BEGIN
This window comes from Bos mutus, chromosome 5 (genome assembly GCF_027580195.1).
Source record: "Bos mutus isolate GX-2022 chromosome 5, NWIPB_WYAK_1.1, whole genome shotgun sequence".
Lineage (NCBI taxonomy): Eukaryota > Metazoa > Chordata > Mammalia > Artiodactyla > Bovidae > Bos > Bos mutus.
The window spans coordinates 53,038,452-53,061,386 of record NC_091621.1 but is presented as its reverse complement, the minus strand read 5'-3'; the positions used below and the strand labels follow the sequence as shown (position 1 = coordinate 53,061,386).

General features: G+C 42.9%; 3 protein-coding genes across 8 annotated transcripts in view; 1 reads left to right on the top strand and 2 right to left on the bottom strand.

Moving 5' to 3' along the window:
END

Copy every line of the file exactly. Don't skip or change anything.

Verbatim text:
This window comes from Bos mutus, chromosome 5 (genome assembly GCF_027580195.1).
Source record: "Bos mutus isolate GX-2022 chromosome 5, NWIPB_WYAK_1.1, whole genome shotgun sequence".
Lineage (NCBI taxonomy): Eukaryota > Metazoa > Chordata > Mammalia > Artiodactyla > Bovidae > Bos > Bos mutus.
The window spans coordinates 53,038,452-53,061,386 of record NC_091621.1 but is presented as its reverse complement, the minus strand read 5'-3'; the positions used below and the strand labels follow the sequence as shown (position 1 = coordinate 53,061,386).

General features: G+C 42.9%; 3 protein-coding genes across 8 annotated transcripts in view; 1 reads left to right on the top strand and 2 right to left on the bottom strand.

Moving 5' to 3' along the window: